Today the weather was perfect for a long walk. I decided to take a twelve-mile hike to the used bookstores at the edge of downtown. Objective: to purchase a volume of G.K. Chesterton's Father Brown stories. (To avoid keeping the reader in a state of tingling suspense, I will right now declare my good fortune in finding a compilation of fifty-one of the Father Brown stories, gathered from the volumes published from 1911 to 1936.)

All along my route I marveled at the autumn colors of the leaves, beginning with the maroon trees near my townhouse (see above). I saw leaf colors ranging from deep maroon, to red, to burnt-orange, to yellow, to yellow-green, to the original green. The beauty was a treat for the eyes.

I needed this beauty to offset a subsequent eyesore: a shirtless old man on a bicycle. He was suffering from a not uncommon condition in testosterone-depleted old men called gynecomastia (old man breasts). But no, I misspeak. The old man did not suffer. All of the suffering was experienced by us onlookers. The old man himself was merrily pedaling along, enjoying the warm sunshine on his budding appendages.

Thursday, October 13, 2011

Hypertension Breakthrough Retraction

Flush with success from Tuesday morning's seeming breakthrough in hypertension reduction (the hot pepper cure), I was subsequently disappointed to find that the effect was fleeting and could not be reproduced, even with an exact replay of the Monday night conditions.

On Tuesday and Wednesday night, ample leftovers of fajita filling and lettuce/tomato/cucumber salad allowed me to recreate my Monday night supper. Each night I took my customary evening stroll and went to bed at my customary time of 10:00 p.m. Then, when I awoke, I hurried downstairs to measure my blood pressure, full of hope. On Wednesday morning my blood pressure remained at its typical a-bit-too-high level. This morning the same disheartening level appeared again. The hot pepper cure has failed me. Tuesday morning's healthy reduction in blood pressure was a fluke, a false hope.

Now what will I do with the bag of medicinal jalapeƱos I bought Tuesday night?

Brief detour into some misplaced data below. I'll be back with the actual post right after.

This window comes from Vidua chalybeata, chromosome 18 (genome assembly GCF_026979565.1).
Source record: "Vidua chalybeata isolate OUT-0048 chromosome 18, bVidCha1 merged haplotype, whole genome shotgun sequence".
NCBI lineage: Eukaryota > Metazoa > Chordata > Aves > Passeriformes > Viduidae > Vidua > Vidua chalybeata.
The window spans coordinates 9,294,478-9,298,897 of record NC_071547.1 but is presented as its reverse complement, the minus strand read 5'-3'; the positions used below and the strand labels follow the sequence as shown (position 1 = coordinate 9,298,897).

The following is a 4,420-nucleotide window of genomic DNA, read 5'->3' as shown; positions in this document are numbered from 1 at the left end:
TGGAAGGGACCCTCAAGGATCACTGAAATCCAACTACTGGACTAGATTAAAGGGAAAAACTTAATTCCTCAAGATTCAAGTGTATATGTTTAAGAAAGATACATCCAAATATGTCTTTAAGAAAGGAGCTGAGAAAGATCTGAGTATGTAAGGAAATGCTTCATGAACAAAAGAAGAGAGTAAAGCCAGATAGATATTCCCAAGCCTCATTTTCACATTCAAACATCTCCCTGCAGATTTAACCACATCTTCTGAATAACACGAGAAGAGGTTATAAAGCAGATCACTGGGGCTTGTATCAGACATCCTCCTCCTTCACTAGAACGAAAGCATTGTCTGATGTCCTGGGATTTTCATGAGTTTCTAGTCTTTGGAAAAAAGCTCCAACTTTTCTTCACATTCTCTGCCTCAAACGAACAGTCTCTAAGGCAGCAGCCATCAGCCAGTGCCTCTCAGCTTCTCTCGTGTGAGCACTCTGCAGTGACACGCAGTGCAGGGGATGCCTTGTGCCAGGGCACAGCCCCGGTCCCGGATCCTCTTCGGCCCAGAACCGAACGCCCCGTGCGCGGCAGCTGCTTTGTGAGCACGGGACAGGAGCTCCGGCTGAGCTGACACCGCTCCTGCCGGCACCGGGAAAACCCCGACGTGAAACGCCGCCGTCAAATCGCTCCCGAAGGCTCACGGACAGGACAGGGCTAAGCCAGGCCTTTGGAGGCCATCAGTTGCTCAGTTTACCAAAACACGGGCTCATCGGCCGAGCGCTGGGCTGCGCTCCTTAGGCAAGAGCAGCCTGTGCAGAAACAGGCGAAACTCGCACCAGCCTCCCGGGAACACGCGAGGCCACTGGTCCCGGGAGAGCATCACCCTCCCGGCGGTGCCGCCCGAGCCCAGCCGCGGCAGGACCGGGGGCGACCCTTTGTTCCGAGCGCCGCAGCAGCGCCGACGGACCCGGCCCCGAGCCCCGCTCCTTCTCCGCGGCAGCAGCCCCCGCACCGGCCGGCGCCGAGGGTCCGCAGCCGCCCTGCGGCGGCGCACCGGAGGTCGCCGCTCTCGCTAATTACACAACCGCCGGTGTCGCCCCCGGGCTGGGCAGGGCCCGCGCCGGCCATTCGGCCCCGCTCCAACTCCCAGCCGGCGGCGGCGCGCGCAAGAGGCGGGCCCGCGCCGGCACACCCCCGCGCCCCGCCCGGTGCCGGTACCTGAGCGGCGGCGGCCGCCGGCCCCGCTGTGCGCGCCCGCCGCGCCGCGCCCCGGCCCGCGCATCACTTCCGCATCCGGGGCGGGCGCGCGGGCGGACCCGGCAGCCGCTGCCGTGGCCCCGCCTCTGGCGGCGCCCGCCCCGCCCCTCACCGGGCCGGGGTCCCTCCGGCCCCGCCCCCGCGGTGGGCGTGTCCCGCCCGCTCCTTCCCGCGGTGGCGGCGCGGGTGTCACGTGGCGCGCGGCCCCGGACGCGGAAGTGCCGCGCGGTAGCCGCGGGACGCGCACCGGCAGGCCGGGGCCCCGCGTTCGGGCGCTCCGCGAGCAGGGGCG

Tuesday, October 11, 2011

Hypertension Breakthrough

After slowly freeing myself from my ineffective blood pressure medicine without physician's supervision (to the dismay of my friend the emergency room nurse, who mordantly jokes about saving me a spot in the stroke treatment center), I have been faithfully, even obsessively, exercising and watching my diet. My blood pressure has eased to a moderate pre-hypertensive level, not optimal yet but well below the danger zone. I had expected to continue a gradual descent to the "normal" reading of 120/80 over the coming months. However, upon taking a blood pressure measurement this morning, I found that I had made a surprising descent all the way to "normal" overnight.

What caused such a significant reduction in blood pressure? The previous night had been typical of my routine, with one notable exception: my younger son and I had made chicken fajitas and added some very hot Hatch chiles.

I checked the internet to discover whether hot peppers or their active ingredient capsaicin are known to reduce blood pressure. I found this blurb on the Scientific American website: Rats with high blood pressure benefited from a long-term diet rich in capsaicin, which gives the heat to hot peppers and starts a chemical sequence that relaxes blood vessels.

Perhaps I am more ratlike than I had thought.

Musicians in the house

Last week musicians occupied my house. It began harmlessly. On Monday my younger son and I invited a guitarist to dinner. On Tuesday two other musicians came to dinner. On Wednesday I came home from work to find six musicians rehearsing rock music in my basement. Nipping this progression in the bud, I didn't feed them dinner. On Thursday their numbers shrank to two, and by Sunday the house was free of musicians.

My younger son maintains that the influx and subsequent outflux of musicians was according to plan. The band he had performed with in college was reuniting to perform at the reception following the lead guitarist's wedding. Rehearsals were scheduled in stages, he said. This may be so. All the same, I have found that prudence urges restraint in feeding either pigeons or musicians. They tend to flock around a food source.